Headteachers are expressing their concern over the surge in numbers of children attending school without proper nourishment. This is happening due to a combination of factors, described by the professionals as a “perfect storm” of increased poverty, higher prices and an alarming reduction in school budgets. They claim that this issue is worsening, as while the percentage of children entitled to free school meals (FSM) has risen from 15% to over 22% in England, more disproportionately affected youngsters from families in poverty but not eligible for FSM have also increased. These combined factors put many children at risk of starvation caused by inadequate and insufficient resources to meet their needs.
The statistics of FSM eligible children stand at 1.9 million, mainly due to households receiving incomes below £7,400 annually. However, the Child Poverty Action Group suggests that 800,000 children in families below the poverty line, on universal credit or other benefits, miss out on FSM, dramatically exacerbating the situation. Ark Elvin Academy’s London-based principal, Rebecca Curtis, outlines that the blunt usage of FSM eligibility does not encapsulate poverty in London where the majority of underprivileged families comprise of ‘working poor’. Thus, they struggle to make ends meet even after paying rent. With chicken and chips priced at only £1, children wait to purchase their lunches, proving to be a wrong precedent towards nourishing their health, both physically and mentally.
Headteachers are increasingly noticing the detrimental effect hunger has on their students’ academic performance. The lack of concentration, loss of interest in lessons, and a lack of motivation in the classroom creates additional complexities for educators. At times, children resort to malpractice such as stealing food or money because they are unable to afford their meals; many receiving free lunches hail from households enduring the ‘very low food security’ phase. The repercussions extend to areas which are considered affluent, like Wokingham and Windsor, where approximately one in ten pupils receive FSM. In stark contrast, impoverished regions such as Islington, Blackpool, and Manchester have over 40% of eligible children.
However, schools are hamstrung by a financial crisis that is hindering their ability to address the problem. Despite government assistance, some secondary schools’ energy bills have tripled this year, and the sudden increase in teachers’ pay added thousands of pounds to wage bills, further exacerbating the problem. Bryn Thomas, the headteacher of Wolverley CofE secondary school in Worcestershire, reported that this year’s pay raises were unfunded by the government, reflecting the growing epidemic of financial pressure amongst teaching professionals.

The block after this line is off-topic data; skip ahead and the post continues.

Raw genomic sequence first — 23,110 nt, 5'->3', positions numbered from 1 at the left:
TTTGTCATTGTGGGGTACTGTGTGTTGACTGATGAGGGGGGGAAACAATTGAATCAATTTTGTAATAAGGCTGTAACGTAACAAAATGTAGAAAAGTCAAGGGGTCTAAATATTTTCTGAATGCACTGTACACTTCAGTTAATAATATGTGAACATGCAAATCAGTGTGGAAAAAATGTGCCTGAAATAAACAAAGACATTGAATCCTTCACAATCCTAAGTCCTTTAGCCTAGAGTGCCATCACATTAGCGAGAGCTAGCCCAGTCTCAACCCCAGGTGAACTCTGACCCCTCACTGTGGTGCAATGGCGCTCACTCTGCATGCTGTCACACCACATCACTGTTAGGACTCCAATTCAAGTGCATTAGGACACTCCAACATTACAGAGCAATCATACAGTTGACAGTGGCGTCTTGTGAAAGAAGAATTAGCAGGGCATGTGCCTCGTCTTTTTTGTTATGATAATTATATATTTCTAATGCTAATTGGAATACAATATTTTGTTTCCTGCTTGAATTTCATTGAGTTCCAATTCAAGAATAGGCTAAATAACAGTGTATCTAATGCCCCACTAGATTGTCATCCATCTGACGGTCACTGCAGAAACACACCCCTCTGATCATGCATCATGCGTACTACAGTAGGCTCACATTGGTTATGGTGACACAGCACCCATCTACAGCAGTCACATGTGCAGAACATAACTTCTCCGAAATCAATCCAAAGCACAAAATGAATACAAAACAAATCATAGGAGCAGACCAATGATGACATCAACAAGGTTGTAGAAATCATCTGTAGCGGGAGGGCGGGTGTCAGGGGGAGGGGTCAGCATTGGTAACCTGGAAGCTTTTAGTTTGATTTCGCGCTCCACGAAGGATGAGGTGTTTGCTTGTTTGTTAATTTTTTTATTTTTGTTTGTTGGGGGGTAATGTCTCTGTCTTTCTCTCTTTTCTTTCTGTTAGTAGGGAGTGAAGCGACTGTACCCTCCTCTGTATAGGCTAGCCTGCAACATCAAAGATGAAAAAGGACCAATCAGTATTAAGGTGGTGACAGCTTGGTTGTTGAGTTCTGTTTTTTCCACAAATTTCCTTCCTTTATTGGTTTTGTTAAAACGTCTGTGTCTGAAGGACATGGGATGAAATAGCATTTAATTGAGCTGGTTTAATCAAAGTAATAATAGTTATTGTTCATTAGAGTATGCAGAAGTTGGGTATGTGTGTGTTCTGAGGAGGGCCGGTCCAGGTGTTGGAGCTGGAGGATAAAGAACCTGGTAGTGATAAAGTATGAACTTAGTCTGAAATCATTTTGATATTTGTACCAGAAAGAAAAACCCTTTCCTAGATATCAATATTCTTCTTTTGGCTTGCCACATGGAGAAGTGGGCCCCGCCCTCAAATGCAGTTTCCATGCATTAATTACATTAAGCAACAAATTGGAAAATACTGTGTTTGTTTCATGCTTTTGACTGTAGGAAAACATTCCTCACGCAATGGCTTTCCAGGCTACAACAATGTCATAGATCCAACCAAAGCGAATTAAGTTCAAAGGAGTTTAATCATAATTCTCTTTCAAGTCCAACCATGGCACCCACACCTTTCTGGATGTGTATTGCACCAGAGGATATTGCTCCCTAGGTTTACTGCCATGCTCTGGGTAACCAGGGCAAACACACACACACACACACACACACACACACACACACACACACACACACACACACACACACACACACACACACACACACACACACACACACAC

Therefore, while schools aim to provide free meals and regularly assess the nutritional needs of their students, financial barriers pose significant obstacles towards strategy implementation. Kat Pugh, the headteacher of St Marylebone’s School in central London, shared that the school had formulated a financial plan to provide free breakfasts to students who need them, even beyond those entitled to FSM. However, with the new disclosure of unfunded pay awards this year, this has created a financial strain, with Pugh working towards raising funds through local businesses and partners.
The issue is growing, and the Food Foundation has launched a "Feed the Future" campaign to extend FSM eligibility to all families receiving benefits. In England, the policy only extends to primary school children in their first three years, with Scotland and Wales extending the free lunches offer to all primary school children. Meanwhile, councils are under financial duress, having undergone a decade of cutbacks and financial retrenchment under austerity policies, with rising prices and wages adding £2.4bn in costs to local authority budgets this year. Influential culinary personality Jamie Oliver supports extending FSM eligibility, calling the policy in England the "meanest" across the UK.
Michael Gove, the previous education secretary who implemented the policy of free school meals for all young children, has recently expressed his support for the expansion of this program. He suggested that every child whose family is eligible for universal credit should also have access to free school meals. This initiative has been estimated to require an annual funding of £500 million.
Bridget Philipson, the current shadow education secretary, has promised that a Labour government would take responsibility for providing free breakfasts to all primary school students.